If you look in the picture again in the lower left-hand corner, you will see our washing machine. Only once did I have a washing machine on my mission that worked differently than this one. There are better washers, but the apartments I was in didn’t have them. We had to put the washer in the bathtub and fill it up and drain it with each load. I don’t think that the clothes actually got clean. I think that the machine just spun them around really fast and tried to scare the dirt off. Oh, unless you’re rich and can afford a dryer, you’ll probably just hang your clothes up to dry.
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|| 78,864 sq km (30,450 sq miles)
||48,845 sq km (18,859 sq miles)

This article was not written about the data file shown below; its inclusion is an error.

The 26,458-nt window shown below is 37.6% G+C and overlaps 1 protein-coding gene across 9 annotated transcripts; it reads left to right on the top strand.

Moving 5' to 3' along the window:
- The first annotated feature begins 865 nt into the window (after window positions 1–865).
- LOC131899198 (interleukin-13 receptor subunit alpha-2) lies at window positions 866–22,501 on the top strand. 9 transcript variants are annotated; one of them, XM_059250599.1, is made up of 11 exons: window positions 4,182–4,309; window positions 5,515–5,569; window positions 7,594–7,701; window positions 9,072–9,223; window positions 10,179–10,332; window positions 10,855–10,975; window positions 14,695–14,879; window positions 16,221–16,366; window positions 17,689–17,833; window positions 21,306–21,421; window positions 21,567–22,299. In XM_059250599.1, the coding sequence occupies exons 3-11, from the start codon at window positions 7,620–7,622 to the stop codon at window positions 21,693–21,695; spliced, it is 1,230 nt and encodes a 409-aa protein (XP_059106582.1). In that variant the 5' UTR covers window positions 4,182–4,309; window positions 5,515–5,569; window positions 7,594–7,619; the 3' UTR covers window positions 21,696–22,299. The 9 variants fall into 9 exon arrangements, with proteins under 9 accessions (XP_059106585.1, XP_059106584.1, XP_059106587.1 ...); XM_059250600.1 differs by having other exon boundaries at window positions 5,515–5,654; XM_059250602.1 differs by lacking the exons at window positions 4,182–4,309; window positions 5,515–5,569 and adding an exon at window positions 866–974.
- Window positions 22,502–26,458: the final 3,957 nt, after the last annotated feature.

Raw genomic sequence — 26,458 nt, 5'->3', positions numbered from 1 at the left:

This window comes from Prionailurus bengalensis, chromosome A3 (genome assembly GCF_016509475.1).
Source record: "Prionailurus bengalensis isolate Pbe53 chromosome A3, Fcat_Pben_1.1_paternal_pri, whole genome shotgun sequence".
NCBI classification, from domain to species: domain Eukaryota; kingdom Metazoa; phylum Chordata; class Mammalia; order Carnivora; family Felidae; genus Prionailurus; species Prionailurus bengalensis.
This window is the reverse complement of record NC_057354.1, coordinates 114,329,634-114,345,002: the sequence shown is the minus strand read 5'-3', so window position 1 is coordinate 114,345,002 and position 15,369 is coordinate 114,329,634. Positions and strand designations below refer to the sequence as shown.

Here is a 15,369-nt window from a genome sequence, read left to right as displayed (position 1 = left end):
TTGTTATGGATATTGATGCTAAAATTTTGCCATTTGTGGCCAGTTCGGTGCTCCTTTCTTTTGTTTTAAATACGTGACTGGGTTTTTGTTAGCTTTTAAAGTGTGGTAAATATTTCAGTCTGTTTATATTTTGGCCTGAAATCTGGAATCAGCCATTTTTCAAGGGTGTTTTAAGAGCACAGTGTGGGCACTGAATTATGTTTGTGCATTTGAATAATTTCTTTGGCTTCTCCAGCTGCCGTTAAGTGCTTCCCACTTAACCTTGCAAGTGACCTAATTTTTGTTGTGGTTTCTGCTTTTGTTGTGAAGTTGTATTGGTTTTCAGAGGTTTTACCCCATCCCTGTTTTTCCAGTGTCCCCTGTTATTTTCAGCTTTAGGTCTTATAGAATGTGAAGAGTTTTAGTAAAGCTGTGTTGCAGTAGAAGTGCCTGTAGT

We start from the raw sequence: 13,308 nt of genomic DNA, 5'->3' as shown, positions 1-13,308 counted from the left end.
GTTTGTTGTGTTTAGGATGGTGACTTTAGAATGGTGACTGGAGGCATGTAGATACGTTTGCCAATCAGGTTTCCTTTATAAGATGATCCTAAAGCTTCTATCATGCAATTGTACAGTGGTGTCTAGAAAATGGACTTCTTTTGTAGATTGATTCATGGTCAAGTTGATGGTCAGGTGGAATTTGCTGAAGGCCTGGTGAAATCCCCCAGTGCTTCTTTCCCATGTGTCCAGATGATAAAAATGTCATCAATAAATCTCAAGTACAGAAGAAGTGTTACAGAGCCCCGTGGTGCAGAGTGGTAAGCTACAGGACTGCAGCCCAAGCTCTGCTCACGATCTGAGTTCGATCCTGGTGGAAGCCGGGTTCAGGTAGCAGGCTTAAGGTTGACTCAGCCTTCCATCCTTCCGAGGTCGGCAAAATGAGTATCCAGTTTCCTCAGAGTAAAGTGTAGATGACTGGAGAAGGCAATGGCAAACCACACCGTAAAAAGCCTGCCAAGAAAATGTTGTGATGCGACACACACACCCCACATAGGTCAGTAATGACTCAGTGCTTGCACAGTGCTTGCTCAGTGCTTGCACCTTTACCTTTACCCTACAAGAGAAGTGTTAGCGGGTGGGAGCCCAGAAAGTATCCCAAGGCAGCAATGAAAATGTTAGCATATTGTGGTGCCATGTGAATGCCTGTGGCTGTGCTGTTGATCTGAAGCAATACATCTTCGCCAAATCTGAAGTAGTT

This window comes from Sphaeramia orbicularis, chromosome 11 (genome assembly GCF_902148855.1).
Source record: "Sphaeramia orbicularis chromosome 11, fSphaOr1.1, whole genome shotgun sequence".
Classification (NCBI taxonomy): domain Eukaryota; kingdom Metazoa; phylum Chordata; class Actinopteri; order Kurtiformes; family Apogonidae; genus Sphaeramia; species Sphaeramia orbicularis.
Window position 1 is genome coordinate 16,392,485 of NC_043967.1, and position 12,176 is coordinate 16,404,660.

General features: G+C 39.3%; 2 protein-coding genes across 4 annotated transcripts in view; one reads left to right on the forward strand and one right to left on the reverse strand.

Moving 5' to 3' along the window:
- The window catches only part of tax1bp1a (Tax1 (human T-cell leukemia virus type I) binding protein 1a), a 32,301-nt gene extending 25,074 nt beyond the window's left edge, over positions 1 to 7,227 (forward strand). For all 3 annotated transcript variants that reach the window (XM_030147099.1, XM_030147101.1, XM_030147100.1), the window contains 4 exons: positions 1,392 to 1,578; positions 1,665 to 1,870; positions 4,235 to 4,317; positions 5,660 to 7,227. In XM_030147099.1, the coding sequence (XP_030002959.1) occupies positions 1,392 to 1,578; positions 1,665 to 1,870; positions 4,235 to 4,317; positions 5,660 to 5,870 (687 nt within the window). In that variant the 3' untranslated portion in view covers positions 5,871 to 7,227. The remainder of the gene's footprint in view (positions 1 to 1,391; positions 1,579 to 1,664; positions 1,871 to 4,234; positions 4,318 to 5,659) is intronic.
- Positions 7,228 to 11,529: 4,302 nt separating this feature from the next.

|| Austria, Germany, Poland,
||Austria, Czech Republic, Poland, Ukraine, Hungary
|| Praha (Prague)
|| Parliamentary democracy
|| Czech (94%), Slovak (2%), Romany/Gypsy (2-3%), Polish (0.6%), German (0.5%)
|Slovak (85.6%), Hungarian (10.8%), Romany (1.8%), Czech (1.2%), Ruthenian (0.3%), Ukrainian (0.3%), German (0.1%), Polish (0.1%),Other (0.2%)
||atheist (40%), Roman Catholic (40%), Protestant (5%), other (16%)
|Roman-Catholic (60.3%), Greek-Catholic (3.4%), Protestant (6.2%), Reformist (1.6%), Orthodox (0.6%), Without any confession (9.7%),No data (18.2%)
|| Czech Crown (Kč)
(app. US$1 = 30 Kč)
|Slovak Crown (Sk)
(app. US$1 = 34.7 Sk)